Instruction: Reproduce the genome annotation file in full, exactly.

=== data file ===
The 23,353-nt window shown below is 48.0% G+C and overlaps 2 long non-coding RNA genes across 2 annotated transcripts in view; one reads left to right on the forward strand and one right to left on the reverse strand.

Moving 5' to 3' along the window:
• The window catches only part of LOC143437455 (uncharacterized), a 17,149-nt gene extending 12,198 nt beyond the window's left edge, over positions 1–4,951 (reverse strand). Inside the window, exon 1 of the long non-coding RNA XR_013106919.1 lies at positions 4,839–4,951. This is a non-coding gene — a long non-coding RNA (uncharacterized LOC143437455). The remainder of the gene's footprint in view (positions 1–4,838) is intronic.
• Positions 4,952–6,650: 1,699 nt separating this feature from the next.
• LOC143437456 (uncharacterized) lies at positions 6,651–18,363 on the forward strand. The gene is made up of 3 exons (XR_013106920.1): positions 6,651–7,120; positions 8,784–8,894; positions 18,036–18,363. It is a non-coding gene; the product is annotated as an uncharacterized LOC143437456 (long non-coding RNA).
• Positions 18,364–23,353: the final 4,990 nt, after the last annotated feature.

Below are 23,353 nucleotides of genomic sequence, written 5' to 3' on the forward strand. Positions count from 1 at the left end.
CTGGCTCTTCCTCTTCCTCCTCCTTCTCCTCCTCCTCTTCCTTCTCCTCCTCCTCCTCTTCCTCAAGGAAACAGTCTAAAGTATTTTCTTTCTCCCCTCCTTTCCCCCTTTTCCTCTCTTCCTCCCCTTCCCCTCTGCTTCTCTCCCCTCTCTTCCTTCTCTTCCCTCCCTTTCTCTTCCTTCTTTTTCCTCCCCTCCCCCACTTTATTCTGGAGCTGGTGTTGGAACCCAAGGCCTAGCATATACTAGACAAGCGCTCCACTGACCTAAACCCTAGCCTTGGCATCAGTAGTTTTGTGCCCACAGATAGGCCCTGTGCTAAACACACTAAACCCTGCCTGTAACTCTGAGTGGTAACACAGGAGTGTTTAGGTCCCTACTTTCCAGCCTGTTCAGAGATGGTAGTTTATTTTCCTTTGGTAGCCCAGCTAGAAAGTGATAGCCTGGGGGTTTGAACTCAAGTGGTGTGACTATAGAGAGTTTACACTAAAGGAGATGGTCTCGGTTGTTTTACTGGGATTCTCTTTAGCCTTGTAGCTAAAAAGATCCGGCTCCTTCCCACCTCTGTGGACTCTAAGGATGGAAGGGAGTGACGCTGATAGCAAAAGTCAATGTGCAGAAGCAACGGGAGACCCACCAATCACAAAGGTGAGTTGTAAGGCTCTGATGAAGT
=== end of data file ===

The 23,353-nt window shown below is 48.0% G+C and overlaps 2 long non-coding RNA genes across 2 annotated transcripts in view; one reads left to right on the forward strand and one right to left on the reverse strand.

Moving 5' to 3' along the window:
• The window catches only part of LOC143437455 (uncharacterized), a 17,149-nt gene extending 12,198 nt beyond the window's left edge, over positions 1–4,951 (reverse strand). Inside the window, exon 1 of the long non-coding RNA XR_013106919.1 lies at positions 4,839–4,951. This is a non-coding gene — a long non-coding RNA (uncharacterized LOC143437455). The remainder of the gene's footprint in view (positions 1–4,838) is intronic.
• Positions 4,952–6,650: 1,699 nt separating this feature from the next.
• LOC143437456 (uncharacterized) lies at positions 6,651–18,363 on the forward strand. The gene is made up of 3 exons (XR_013106920.1): positions 6,651–7,120; positions 8,784–8,894; positions 18,036–18,363. It is a non-coding gene; the product is annotated as an uncharacterized LOC143437456 (long non-coding RNA).
• Positions 18,364–23,353: the final 4,990 nt, after the last annotated feature.

Below are 23,353 nucleotides of genomic sequence, written 5' to 3' on the forward strand. Positions count from 1 at the left end.
CTGGCTCTTCCTCTTCCTCCTCCTTCTCCTCCTCCTCTTCCTTCTCCTCCTCCTCCTCTTCCTCAAGGAAACAGTCTAAAGTATTTTCTTTCTCCCCTCCTTTCCCCCTTTTCCTCTCTTCCTCCCCTTCCCCTCTGCTTCTCTCCCCTCTCTTCCTTCTCTTCCCTCCCTTTCTCTTCCTTCTTTTTCCTCCCCTCCCCCACTTTATTCTGGAGCTGGTGTTGGAACCCAAGGCCTAGCATATACTAGACAAGCGCTCCACTGACCTAAACCCTAGCCTTGGCATCAGTAGTTTTGTGCCCACAGATAGGCCCTGTGCTAAACACACTAAACCCTGCCTGTAACTCTGAGTGGTAACACAGGAGTGTTTAGGTCCCTACTTTCCAGCCTGTTCAGAGATGGTAGTTTATTTTCCTTTGGTAGCCCAGCTAGAAAGTGATAGCCTGGGGGTTTGAACTCAAGTGGTGTGACTATAGAGAGTTTACACTAAAGGAGATGGTCTCGGTTGTTTTACTGGGATTCTCTTTAGCCTTGTAGCTAAAAAGATCCGGCTCCTTCCCACCTCTGTGGACTCTAAGGATGGAAGGGAGTGACGCTGATAGCAAAAGTCAATGTGCAGAAGCAACGGGAGACCCACCAATCACAAAGGTGAGTTGTAAGGCTCTGATGAAGT